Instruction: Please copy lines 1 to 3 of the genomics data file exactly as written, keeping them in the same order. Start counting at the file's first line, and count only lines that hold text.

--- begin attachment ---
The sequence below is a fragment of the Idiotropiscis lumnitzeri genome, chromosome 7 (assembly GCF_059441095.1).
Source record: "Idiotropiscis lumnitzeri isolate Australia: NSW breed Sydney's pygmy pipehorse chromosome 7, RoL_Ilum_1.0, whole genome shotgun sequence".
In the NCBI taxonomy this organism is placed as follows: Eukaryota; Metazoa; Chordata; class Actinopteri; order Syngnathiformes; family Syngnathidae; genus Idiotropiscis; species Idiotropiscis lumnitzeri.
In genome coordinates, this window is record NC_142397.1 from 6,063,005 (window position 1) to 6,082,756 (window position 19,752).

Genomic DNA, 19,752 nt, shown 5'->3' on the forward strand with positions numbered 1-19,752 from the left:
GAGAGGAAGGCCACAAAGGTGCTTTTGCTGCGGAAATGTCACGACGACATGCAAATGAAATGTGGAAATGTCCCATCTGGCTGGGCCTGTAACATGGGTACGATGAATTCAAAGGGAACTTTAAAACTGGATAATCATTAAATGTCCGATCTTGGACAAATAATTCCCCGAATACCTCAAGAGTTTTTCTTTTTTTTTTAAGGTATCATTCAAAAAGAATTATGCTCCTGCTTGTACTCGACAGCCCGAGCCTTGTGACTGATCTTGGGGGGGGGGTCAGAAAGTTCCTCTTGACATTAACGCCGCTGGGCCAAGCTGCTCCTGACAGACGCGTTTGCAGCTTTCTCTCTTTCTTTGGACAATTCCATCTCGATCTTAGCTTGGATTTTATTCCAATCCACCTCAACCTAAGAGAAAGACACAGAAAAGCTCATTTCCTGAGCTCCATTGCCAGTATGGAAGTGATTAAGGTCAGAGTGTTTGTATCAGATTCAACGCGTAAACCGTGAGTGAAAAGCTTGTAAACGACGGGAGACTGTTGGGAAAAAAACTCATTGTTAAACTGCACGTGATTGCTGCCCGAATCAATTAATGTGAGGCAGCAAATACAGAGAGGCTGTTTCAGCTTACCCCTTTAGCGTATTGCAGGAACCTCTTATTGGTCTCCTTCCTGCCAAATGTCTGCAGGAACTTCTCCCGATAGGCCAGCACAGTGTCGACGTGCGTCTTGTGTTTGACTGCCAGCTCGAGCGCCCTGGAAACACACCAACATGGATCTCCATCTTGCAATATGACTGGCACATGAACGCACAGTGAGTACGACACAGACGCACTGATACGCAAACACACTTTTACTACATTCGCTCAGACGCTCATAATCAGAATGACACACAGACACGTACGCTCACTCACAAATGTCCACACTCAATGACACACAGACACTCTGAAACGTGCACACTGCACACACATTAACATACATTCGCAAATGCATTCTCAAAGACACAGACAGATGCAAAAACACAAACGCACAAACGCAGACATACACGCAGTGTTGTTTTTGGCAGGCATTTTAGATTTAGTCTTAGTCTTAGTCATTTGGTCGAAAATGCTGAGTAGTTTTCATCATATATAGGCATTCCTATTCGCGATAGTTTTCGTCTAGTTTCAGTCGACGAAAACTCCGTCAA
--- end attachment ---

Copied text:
The sequence below is a fragment of the Idiotropiscis lumnitzeri genome, chromosome 7 (assembly GCF_059441095.1).
Source record: "Idiotropiscis lumnitzeri isolate Australia: NSW breed Sydney's pygmy pipehorse chromosome 7, RoL_Ilum_1.0, whole genome shotgun sequence".
In the NCBI taxonomy this organism is placed as follows: Eukaryota; Metazoa; Chordata; class Actinopteri; order Syngnathiformes; family Syngnathidae; genus Idiotropiscis; species Idiotropiscis lumnitzeri.